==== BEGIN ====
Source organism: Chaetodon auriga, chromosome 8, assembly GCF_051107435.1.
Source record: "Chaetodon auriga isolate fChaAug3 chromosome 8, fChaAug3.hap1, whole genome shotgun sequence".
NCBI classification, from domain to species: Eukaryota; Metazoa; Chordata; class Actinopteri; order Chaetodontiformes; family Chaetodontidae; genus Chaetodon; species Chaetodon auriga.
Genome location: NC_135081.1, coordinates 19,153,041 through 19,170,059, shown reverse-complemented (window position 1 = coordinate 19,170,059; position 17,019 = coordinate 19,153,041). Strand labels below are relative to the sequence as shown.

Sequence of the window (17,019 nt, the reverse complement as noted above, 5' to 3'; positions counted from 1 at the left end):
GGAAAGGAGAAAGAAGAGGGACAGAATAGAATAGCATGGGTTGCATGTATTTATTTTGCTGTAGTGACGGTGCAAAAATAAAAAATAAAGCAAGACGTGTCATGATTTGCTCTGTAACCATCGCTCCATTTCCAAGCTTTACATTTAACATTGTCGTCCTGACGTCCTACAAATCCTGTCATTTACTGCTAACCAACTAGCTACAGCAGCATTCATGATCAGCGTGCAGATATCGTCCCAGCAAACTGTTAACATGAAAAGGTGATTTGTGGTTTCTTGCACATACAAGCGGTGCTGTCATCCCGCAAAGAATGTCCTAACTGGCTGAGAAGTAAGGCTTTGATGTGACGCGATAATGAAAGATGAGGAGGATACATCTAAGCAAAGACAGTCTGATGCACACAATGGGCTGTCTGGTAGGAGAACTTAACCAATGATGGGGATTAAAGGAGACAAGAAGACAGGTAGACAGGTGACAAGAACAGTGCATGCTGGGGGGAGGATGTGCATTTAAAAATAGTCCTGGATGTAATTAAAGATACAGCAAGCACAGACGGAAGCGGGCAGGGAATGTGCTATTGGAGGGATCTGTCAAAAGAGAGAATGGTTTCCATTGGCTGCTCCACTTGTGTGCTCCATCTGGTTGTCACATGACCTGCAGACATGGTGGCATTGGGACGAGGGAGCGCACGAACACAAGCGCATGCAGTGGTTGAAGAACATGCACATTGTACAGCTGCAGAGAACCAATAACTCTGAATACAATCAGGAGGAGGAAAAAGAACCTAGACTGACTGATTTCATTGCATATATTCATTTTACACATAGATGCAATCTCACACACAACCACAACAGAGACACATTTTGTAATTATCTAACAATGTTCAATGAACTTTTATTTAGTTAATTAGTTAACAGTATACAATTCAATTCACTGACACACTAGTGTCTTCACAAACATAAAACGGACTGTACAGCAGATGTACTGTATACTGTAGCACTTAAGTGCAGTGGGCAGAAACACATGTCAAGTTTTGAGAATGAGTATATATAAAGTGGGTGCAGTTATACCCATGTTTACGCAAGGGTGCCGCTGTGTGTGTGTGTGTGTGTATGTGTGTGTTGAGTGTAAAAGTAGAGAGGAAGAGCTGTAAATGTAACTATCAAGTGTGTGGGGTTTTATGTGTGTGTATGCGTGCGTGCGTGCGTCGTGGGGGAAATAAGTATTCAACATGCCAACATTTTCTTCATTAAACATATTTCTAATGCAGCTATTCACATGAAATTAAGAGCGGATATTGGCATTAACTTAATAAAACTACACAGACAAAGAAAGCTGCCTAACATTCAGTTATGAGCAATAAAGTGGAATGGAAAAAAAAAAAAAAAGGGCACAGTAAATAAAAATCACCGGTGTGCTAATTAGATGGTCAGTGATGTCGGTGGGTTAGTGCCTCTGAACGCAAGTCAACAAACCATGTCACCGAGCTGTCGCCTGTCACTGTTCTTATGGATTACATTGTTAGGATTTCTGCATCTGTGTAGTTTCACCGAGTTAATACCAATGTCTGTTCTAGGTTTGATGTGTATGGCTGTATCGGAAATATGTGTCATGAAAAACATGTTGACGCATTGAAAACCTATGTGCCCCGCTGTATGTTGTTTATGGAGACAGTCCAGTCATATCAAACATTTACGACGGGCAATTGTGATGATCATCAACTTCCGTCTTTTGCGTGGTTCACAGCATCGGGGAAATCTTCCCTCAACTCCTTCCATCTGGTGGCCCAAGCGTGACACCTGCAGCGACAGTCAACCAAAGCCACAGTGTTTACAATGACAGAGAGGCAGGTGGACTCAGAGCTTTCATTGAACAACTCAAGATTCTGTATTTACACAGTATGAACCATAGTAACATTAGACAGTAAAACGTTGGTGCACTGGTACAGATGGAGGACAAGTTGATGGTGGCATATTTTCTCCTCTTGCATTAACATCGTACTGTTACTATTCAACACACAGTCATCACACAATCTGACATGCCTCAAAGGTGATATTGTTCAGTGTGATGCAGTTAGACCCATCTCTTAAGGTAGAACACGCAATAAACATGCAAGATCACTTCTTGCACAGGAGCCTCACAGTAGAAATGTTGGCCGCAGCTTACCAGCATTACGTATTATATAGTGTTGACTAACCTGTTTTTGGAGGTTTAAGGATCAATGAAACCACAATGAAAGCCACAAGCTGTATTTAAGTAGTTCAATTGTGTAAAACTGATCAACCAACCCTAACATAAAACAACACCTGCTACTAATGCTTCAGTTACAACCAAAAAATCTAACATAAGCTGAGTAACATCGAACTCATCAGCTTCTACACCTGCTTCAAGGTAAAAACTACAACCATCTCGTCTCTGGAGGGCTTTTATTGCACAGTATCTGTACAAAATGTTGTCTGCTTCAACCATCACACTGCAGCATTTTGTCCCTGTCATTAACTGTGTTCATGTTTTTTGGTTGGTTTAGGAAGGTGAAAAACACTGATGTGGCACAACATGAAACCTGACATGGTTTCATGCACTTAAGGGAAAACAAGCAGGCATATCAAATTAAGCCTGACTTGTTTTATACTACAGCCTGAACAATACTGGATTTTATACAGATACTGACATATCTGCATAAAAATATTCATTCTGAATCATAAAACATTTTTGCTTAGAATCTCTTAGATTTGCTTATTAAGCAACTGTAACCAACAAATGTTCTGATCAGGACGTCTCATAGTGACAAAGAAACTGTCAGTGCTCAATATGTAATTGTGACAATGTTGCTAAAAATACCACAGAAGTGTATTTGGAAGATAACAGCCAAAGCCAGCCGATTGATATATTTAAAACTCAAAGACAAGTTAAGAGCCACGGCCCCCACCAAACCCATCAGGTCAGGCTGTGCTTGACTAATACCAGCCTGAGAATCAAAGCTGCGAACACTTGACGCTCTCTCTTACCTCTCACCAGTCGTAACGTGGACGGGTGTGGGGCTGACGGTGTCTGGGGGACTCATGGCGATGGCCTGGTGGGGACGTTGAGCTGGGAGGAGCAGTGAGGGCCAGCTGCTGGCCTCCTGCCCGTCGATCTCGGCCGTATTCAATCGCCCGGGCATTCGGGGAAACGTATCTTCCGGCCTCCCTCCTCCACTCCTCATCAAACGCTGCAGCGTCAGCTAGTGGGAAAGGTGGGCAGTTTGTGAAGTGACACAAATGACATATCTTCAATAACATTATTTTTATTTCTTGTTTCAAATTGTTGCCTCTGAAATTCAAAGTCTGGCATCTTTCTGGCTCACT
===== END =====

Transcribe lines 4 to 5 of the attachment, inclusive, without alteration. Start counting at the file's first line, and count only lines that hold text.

Genome location: NC_135081.1, coordinates 19,153,041 through 19,170,059, shown reverse-complemented (window position 1 = coordinate 19,170,059; position 17,019 = coordinate 19,153,041). Strand labels below are relative to the sequence as shown.

Sequence of the window (17,019 nt, the reverse complement as noted above, 5' to 3'; positions counted from 1 at the left end):